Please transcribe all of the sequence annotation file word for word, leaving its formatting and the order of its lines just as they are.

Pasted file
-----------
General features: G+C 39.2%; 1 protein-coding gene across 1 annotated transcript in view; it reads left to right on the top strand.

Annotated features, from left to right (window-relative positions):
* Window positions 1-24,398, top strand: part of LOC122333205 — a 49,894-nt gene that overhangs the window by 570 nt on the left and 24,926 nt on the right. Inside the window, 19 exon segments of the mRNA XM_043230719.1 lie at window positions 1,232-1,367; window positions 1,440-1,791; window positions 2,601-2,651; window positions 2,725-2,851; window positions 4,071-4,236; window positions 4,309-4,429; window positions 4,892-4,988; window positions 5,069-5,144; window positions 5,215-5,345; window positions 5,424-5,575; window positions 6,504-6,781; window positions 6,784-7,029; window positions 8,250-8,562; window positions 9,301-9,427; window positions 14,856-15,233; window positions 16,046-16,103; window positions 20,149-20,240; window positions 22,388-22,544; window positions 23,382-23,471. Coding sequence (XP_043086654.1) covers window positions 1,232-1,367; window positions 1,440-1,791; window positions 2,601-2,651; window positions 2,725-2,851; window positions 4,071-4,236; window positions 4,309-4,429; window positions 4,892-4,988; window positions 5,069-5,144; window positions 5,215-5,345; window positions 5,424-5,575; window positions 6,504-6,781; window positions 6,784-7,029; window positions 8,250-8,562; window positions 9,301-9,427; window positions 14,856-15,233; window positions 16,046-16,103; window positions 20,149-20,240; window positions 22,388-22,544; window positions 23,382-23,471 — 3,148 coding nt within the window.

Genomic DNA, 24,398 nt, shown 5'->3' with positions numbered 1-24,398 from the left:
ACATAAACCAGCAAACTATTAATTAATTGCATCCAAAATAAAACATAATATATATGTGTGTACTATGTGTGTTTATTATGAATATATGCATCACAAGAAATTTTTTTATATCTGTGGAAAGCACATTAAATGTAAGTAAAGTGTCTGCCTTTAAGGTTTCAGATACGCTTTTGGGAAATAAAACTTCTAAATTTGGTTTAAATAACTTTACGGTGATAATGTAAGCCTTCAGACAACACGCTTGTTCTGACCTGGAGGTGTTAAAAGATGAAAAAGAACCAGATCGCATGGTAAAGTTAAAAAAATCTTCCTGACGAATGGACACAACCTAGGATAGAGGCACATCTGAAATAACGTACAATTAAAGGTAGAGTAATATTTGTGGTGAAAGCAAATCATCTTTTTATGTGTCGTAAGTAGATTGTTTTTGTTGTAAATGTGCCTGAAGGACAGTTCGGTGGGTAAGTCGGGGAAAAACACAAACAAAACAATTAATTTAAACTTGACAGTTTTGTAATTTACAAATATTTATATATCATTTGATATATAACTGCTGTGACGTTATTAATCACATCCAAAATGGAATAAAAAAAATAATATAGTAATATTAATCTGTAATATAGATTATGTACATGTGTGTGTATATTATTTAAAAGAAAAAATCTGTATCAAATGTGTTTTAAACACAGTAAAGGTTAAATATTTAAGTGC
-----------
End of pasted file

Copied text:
General features: G+C 39.2%; 1 protein-coding gene across 1 annotated transcript in view; it reads left to right on the top strand.

Annotated features, from left to right (window-relative positions):
* Window positions 1-24,398, top strand: part of LOC122333205 — a 49,894-nt gene that overhangs the window by 570 nt on the left and 24,926 nt on the right. Inside the window, 19 exon segments of the mRNA XM_043230719.1 lie at window positions 1,232-1,367; window positions 1,440-1,791; window positions 2,601-2,651; window positions 2,725-2,851; window positions 4,071-4,236; window positions 4,309-4,429; window positions 4,892-4,988; window positions 5,069-5,144; window positions 5,215-5,345; window positions 5,424-5,575; window positions 6,504-6,781; window positions 6,784-7,029; window positions 8,250-8,562; window positions 9,301-9,427; window positions 14,856-15,233; window positions 16,046-16,103; window positions 20,149-20,240; window positions 22,388-22,544; window positions 23,382-23,471. Coding sequence (XP_043086654.1) covers window positions 1,232-1,367; window positions 1,440-1,791; window positions 2,601-2,651; window positions 2,725-2,851; window positions 4,071-4,236; window positions 4,309-4,429; window positions 4,892-4,988; window positions 5,069-5,144; window positions 5,215-5,345; window positions 5,424-5,575; window positions 6,504-6,781; window positions 6,784-7,029; window positions 8,250-8,562; window positions 9,301-9,427; window positions 14,856-15,233; window positions 16,046-16,103; window positions 20,149-20,240; window positions 22,388-22,544; window positions 23,382-23,471 — 3,148 coding nt within the window.

Genomic DNA, 24,398 nt, shown 5'->3' with positions numbered 1-24,398 from the left:
ACATAAACCAGCAAACTATTAATTAATTGCATCCAAAATAAAACATAATATATATGTGTGTACTATGTGTGTTTATTATGAATATATGCATCACAAGAAATTTTTTTATATCTGTGGAAAGCACATTAAATGTAAGTAAAGTGTCTGCCTTTAAGGTTTCAGATACGCTTTTGGGAAATAAAACTTCTAAATTTGGTTTAAATAACTTTACGGTGATAATGTAAGCCTTCAGACAACACGCTTGTTCTGACCTGGAGGTGTTAAAAGATGAAAAAGAACCAGATCGCATGGTAAAGTTAAAAAAATCTTCCTGACGAATGGACACAACCTAGGATAGAGGCACATCTGAAATAACGTACAATTAAAGGTAGAGTAATATTTGTGGTGAAAGCAAATCATCTTTTTATGTGTCGTAAGTAGATTGTTTTTGTTGTAAATGTGCCTGAAGGACAGTTCGGTGGGTAAGTCGGGGAAAAACACAAACAAAACAATTAATTTAAACTTGACAGTTTTGTAATTTACAAATATTTATATATCATTTGATATATAACTGCTGTGACGTTATTAATCACATCCAAAATGGAATAAAAAAAATAATATAGTAATATTAATCTGTAATATAGATTATGTACATGTGTGTGTATATTATTTAAAAGAAAAAATCTGTATCAAATGTGTTTTAAACACAGTAAAGGTTAAATATTTAAGTGC